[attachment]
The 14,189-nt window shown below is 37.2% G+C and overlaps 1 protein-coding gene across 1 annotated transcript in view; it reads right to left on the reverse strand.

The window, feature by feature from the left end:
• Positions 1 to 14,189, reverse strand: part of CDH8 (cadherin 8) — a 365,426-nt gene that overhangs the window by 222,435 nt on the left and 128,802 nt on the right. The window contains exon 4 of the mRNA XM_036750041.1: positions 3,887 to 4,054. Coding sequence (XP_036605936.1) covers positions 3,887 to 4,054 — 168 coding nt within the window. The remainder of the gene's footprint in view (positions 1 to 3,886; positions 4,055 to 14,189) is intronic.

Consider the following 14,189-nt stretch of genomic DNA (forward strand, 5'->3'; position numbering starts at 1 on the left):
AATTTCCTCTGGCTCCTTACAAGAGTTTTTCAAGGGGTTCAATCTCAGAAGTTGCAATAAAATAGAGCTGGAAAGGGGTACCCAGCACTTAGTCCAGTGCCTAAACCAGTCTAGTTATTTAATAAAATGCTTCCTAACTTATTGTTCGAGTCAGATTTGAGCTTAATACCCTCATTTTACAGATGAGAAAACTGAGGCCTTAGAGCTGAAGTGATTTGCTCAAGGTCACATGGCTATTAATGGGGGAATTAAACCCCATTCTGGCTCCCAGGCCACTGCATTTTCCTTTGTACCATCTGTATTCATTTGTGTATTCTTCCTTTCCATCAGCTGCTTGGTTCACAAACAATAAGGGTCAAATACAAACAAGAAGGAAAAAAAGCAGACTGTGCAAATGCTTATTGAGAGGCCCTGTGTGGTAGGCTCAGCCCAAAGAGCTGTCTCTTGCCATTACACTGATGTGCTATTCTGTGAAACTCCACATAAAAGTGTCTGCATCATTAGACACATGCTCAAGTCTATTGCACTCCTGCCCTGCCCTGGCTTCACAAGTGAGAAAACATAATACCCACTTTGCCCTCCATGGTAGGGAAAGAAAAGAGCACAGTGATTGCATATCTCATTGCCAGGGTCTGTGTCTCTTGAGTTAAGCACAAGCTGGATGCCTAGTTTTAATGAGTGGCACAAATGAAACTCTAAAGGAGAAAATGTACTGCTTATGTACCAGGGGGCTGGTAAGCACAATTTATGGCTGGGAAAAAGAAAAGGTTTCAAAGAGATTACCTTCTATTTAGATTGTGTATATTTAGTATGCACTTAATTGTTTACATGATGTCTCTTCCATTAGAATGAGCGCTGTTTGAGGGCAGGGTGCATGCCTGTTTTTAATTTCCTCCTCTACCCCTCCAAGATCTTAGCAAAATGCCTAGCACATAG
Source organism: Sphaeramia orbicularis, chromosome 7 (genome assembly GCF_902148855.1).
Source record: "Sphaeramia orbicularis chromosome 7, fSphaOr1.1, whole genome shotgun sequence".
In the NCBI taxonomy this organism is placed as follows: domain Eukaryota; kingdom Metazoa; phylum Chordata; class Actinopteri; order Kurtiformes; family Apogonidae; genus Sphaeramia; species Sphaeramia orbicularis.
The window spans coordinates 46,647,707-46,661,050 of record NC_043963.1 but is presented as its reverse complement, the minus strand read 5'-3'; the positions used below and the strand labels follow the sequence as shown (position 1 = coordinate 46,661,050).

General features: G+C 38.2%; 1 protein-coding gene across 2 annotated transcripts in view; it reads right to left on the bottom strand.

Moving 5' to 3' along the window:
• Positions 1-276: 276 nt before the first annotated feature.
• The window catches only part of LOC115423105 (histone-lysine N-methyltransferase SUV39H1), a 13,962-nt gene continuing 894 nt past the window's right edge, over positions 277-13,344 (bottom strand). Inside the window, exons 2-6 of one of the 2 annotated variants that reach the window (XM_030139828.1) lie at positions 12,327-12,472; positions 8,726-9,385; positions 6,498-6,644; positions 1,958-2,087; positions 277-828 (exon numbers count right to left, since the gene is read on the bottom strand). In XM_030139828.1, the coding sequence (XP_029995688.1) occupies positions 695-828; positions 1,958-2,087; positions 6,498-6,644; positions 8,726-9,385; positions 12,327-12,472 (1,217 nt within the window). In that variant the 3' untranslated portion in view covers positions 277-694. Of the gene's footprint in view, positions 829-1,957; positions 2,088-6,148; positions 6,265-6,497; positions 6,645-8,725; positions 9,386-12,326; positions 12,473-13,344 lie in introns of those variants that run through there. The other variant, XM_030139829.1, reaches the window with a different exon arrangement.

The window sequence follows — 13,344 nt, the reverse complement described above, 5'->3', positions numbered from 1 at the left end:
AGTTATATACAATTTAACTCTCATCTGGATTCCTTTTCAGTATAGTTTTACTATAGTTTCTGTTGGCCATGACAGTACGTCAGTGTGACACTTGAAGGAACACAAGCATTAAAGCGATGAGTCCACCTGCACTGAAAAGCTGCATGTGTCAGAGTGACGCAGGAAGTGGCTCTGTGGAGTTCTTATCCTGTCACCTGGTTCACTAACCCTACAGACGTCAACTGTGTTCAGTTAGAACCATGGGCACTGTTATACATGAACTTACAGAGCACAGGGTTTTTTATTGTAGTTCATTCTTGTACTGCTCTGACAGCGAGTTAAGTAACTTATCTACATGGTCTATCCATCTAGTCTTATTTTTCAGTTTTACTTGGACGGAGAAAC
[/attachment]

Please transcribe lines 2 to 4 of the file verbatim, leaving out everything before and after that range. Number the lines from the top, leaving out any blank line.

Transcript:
The window, feature by feature from the left end:
• Positions 1 to 14,189, reverse strand: part of CDH8 (cadherin 8) — a 365,426-nt gene that overhangs the window by 222,435 nt on the left and 128,802 nt on the right. The window contains exon 4 of the mRNA XM_036750041.1: positions 3,887 to 4,054. Coding sequence (XP_036605936.1) covers positions 3,887 to 4,054 — 168 coding nt within the window. The remainder of the gene's footprint in view (positions 1 to 3,886; positions 4,055 to 14,189) is intronic.

Consider the following 14,189-nt stretch of genomic DNA (forward strand, 5'->3'; position numbering starts at 1 on the left):